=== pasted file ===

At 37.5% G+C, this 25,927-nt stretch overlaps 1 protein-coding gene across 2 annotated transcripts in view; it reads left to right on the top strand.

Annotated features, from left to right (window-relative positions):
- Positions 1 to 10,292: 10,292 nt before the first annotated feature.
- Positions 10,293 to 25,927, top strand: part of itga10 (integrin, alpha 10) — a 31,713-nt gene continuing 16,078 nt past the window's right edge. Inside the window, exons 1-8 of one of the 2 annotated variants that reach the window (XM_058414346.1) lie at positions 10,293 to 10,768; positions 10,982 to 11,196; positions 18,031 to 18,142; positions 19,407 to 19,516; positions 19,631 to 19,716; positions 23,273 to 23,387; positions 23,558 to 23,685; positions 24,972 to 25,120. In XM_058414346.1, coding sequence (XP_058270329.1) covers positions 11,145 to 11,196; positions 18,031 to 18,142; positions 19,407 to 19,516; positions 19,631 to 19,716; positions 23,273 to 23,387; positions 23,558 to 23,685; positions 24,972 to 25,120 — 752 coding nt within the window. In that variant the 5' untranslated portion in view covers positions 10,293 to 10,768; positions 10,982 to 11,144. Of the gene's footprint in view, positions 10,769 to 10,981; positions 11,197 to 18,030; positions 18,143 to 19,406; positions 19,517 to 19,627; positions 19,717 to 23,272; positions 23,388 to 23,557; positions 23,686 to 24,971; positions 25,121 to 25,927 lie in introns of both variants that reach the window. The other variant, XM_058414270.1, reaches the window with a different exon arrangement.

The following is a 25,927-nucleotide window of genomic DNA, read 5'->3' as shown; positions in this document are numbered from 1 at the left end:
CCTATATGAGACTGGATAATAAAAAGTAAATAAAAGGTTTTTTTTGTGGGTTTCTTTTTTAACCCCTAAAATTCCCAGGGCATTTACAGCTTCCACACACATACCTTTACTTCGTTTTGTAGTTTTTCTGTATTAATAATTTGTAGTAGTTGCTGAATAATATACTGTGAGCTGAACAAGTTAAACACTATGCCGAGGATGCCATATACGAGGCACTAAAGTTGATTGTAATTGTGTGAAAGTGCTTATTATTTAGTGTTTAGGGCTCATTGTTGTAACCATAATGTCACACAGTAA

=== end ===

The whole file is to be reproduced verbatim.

At 37.5% G+C, this 25,927-nt stretch overlaps 1 protein-coding gene across 2 annotated transcripts in view; it reads left to right on the top strand.

Annotated features, from left to right (window-relative positions):
- Positions 1 to 10,292: 10,292 nt before the first annotated feature.
- Positions 10,293 to 25,927, top strand: part of itga10 (integrin, alpha 10) — a 31,713-nt gene continuing 16,078 nt past the window's right edge. Inside the window, exons 1-8 of one of the 2 annotated variants that reach the window (XM_058414346.1) lie at positions 10,293 to 10,768; positions 10,982 to 11,196; positions 18,031 to 18,142; positions 19,407 to 19,516; positions 19,631 to 19,716; positions 23,273 to 23,387; positions 23,558 to 23,685; positions 24,972 to 25,120. In XM_058414346.1, coding sequence (XP_058270329.1) covers positions 11,145 to 11,196; positions 18,031 to 18,142; positions 19,407 to 19,516; positions 19,631 to 19,716; positions 23,273 to 23,387; positions 23,558 to 23,685; positions 24,972 to 25,120 — 752 coding nt within the window. In that variant the 5' untranslated portion in view covers positions 10,293 to 10,768; positions 10,982 to 11,144. Of the gene's footprint in view, positions 10,769 to 10,981; positions 11,197 to 18,030; positions 18,143 to 19,406; positions 19,517 to 19,627; positions 19,717 to 23,272; positions 23,388 to 23,557; positions 23,686 to 24,971; positions 25,121 to 25,927 lie in introns of both variants that reach the window. The other variant, XM_058414270.1, reaches the window with a different exon arrangement.

The following is a 25,927-nucleotide window of genomic DNA, read 5'->3' as shown; positions in this document are numbered from 1 at the left end:
CCTATATGAGACTGGATAATAAAAAGTAAATAAAAGGTTTTTTTTGTGGGTTTCTTTTTTAACCCCTAAAATTCCCAGGGCATTTACAGCTTCCACACACATACCTTTACTTCGTTTTGTAGTTTTTCTGTATTAATAATTTGTAGTAGTTGCTGAATAATATACTGTGAGCTGAACAAGTTAAACACTATGCCGAGGATGCCATATACGAGGCACTAAAGTTGATTGTAATTGTGTGAAAGTGCTTATTATTTAGTGTTTAGGGCTCATTGTTGTAACCATAATGTCACACAGTAA